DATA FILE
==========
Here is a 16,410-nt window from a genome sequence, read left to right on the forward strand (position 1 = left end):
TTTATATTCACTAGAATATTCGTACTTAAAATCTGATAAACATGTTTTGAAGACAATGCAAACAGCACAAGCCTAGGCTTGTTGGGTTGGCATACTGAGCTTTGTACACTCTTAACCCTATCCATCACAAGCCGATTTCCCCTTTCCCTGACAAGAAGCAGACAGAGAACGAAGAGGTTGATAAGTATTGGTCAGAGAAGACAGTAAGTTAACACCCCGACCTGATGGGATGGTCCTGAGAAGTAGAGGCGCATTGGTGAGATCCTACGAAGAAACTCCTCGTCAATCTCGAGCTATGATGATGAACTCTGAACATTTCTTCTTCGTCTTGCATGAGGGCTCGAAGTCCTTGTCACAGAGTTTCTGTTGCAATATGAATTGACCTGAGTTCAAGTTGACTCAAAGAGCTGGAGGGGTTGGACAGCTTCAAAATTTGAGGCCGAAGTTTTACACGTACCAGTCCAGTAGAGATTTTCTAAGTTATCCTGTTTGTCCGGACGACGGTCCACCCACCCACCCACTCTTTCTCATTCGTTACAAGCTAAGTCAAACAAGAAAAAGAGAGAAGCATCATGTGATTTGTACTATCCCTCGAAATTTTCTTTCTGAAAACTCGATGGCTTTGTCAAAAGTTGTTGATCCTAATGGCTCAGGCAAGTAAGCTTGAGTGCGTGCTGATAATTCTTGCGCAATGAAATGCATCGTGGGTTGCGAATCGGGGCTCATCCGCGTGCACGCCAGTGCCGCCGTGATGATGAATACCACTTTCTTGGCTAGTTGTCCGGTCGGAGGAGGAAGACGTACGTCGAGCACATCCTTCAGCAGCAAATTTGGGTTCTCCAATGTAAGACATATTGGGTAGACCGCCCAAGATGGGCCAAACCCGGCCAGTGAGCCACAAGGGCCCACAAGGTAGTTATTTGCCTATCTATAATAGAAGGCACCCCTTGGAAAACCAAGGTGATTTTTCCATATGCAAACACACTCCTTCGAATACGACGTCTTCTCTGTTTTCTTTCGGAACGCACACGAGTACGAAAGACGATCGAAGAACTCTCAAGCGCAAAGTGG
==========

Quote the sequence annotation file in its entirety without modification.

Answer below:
Here is a 16,410-nt window from a genome sequence, read left to right on the forward strand (position 1 = left end):
TTTATATTCACTAGAATATTCGTACTTAAAATCTGATAAACATGTTTTGAAGACAATGCAAACAGCACAAGCCTAGGCTTGTTGGGTTGGCATACTGAGCTTTGTACACTCTTAACCCTATCCATCACAAGCCGATTTCCCCTTTCCCTGACAAGAAGCAGACAGAGAACGAAGAGGTTGATAAGTATTGGTCAGAGAAGACAGTAAGTTAACACCCCGACCTGATGGGATGGTCCTGAGAAGTAGAGGCGCATTGGTGAGATCCTACGAAGAAACTCCTCGTCAATCTCGAGCTATGATGATGAACTCTGAACATTTCTTCTTCGTCTTGCATGAGGGCTCGAAGTCCTTGTCACAGAGTTTCTGTTGCAATATGAATTGACCTGAGTTCAAGTTGACTCAAAGAGCTGGAGGGGTTGGACAGCTTCAAAATTTGAGGCCGAAGTTTTACACGTACCAGTCCAGTAGAGATTTTCTAAGTTATCCTGTTTGTCCGGACGACGGTCCACCCACCCACCCACTCTTTCTCATTCGTTACAAGCTAAGTCAAACAAGAAAAAGAGAGAAGCATCATGTGATTTGTACTATCCCTCGAAATTTTCTTTCTGAAAACTCGATGGCTTTGTCAAAAGTTGTTGATCCTAATGGCTCAGGCAAGTAAGCTTGAGTGCGTGCTGATAATTCTTGCGCAATGAAATGCATCGTGGGTTGCGAATCGGGGCTCATCCGCGTGCACGCCAGTGCCGCCGTGATGATGAATACCACTTTCTTGGCTAGTTGTCCGGTCGGAGGAGGAAGACGTACGTCGAGCACATCCTTCAGCAGCAAATTTGGGTTCTCCAATGTAAGACATATTGGGTAGACCGCCCAAGATGGGCCAAACCCGGCCAGTGAGCCACAAGGGCCCACAAGGTAGTTATTTGCCTATCTATAATAGAAGGCACCCCTTGGAAAACCAAGGTGATTTTTCCATATGCAAACACACTCCTTCGAATACGACGTCTTCTCTGTTTTCTTTCGGAACGCACACGAGTACGAAAGACGATCGAAGAACTCTCAAGCGCAAAGTGG